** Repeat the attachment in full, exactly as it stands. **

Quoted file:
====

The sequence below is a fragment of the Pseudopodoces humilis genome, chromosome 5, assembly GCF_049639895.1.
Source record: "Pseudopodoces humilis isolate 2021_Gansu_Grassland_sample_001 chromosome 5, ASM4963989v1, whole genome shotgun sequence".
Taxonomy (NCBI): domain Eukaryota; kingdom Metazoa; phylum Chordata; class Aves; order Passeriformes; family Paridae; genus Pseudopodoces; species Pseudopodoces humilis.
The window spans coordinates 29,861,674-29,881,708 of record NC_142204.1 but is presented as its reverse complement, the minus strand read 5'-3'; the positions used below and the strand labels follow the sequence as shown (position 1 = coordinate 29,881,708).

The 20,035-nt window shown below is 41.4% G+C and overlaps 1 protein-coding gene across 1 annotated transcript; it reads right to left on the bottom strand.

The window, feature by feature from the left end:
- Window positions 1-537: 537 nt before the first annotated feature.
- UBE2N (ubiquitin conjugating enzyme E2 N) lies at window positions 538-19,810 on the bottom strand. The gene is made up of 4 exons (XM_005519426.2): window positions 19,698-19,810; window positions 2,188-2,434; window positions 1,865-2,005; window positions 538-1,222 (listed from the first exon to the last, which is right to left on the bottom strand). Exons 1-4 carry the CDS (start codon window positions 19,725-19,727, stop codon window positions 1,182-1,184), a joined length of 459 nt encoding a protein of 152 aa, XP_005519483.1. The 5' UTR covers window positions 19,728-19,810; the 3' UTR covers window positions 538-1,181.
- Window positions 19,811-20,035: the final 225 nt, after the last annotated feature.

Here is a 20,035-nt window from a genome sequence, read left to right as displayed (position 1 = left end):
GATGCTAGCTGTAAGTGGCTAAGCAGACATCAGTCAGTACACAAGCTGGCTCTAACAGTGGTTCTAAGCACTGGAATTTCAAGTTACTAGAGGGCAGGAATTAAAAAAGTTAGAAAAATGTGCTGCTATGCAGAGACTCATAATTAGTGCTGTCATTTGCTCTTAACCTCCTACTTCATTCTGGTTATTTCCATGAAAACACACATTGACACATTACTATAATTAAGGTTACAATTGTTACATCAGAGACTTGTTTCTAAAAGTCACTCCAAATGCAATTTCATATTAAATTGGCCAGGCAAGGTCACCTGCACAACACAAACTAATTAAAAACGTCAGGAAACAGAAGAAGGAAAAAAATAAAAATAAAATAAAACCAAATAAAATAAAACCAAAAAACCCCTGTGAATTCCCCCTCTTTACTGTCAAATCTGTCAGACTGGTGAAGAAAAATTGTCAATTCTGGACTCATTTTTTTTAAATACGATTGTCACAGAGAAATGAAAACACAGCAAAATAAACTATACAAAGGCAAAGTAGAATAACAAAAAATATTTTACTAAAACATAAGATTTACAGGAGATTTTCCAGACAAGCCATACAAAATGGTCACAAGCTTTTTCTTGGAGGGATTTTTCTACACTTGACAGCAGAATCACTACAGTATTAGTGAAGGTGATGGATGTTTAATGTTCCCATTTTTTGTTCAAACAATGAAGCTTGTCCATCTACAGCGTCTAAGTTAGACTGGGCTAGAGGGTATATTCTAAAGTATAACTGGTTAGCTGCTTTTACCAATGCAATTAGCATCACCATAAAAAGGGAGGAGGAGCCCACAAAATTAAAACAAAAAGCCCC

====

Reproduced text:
The sequence below is a fragment of the Pseudopodoces humilis genome, chromosome 5, assembly GCF_049639895.1.
Source record: "Pseudopodoces humilis isolate 2021_Gansu_Grassland_sample_001 chromosome 5, ASM4963989v1, whole genome shotgun sequence".
Taxonomy (NCBI): domain Eukaryota; kingdom Metazoa; phylum Chordata; class Aves; order Passeriformes; family Paridae; genus Pseudopodoces; species Pseudopodoces humilis.
The window spans coordinates 29,861,674-29,881,708 of record NC_142204.1 but is presented as its reverse complement, the minus strand read 5'-3'; the positions used below and the strand labels follow the sequence as shown (position 1 = coordinate 29,881,708).

The 20,035-nt window shown below is 41.4% G+C and overlaps 1 protein-coding gene across 1 annotated transcript; it reads right to left on the bottom strand.

The window, feature by feature from the left end:
- Window positions 1-537: 537 nt before the first annotated feature.
- UBE2N (ubiquitin conjugating enzyme E2 N) lies at window positions 538-19,810 on the bottom strand. The gene is made up of 4 exons (XM_005519426.2): window positions 19,698-19,810; window positions 2,188-2,434; window positions 1,865-2,005; window positions 538-1,222 (listed from the first exon to the last, which is right to left on the bottom strand). Exons 1-4 carry the CDS (start codon window positions 19,725-19,727, stop codon window positions 1,182-1,184), a joined length of 459 nt encoding a protein of 152 aa, XP_005519483.1. The 5' UTR covers window positions 19,728-19,810; the 3' UTR covers window positions 538-1,181.
- Window positions 19,811-20,035: the final 225 nt, after the last annotated feature.

Here is a 20,035-nt window from a genome sequence, read left to right as displayed (position 1 = left end):
GATGCTAGCTGTAAGTGGCTAAGCAGACATCAGTCAGTACACAAGCTGGCTCTAACAGTGGTTCTAAGCACTGGAATTTCAAGTTACTAGAGGGCAGGAATTAAAAAAGTTAGAAAAATGTGCTGCTATGCAGAGACTCATAATTAGTGCTGTCATTTGCTCTTAACCTCCTACTTCATTCTGGTTATTTCCATGAAAACACACATTGACACATTACTATAATTAAGGTTACAATTGTTACATCAGAGACTTGTTTCTAAAAGTCACTCCAAATGCAATTTCATATTAAATTGGCCAGGCAAGGTCACCTGCACAACACAAACTAATTAAAAACGTCAGGAAACAGAAGAAGGAAAAAAATAAAAATAAAATAAAACCAAATAAAATAAAACCAAAAAACCCCTGTGAATTCCCCCTCTTTACTGTCAAATCTGTCAGACTGGTGAAGAAAAATTGTCAATTCTGGACTCATTTTTTTTAAATACGATTGTCACAGAGAAATGAAAACACAGCAAAATAAACTATACAAAGGCAAAGTAGAATAACAAAAAATATTTTACTAAAACATAAGATTTACAGGAGATTTTCCAGACAAGCCATACAAAATGGTCACAAGCTTTTTCTTGGAGGGATTTTTCTACACTTGACAGCAGAATCACTACAGTATTAGTGAAGGTGATGGATGTTTAATGTTCCCATTTTTTGTTCAAACAATGAAGCTTGTCCATCTACAGCGTCTAAGTTAGACTGGGCTAGAGGGTATATTCTAAAGTATAACTGGTTAGCTGCTTTTACCAATGCAATTAGCATCACCATAAAAAGGGAGGAGGAGCCCACAAAATTAAAACAAAAAGCCCC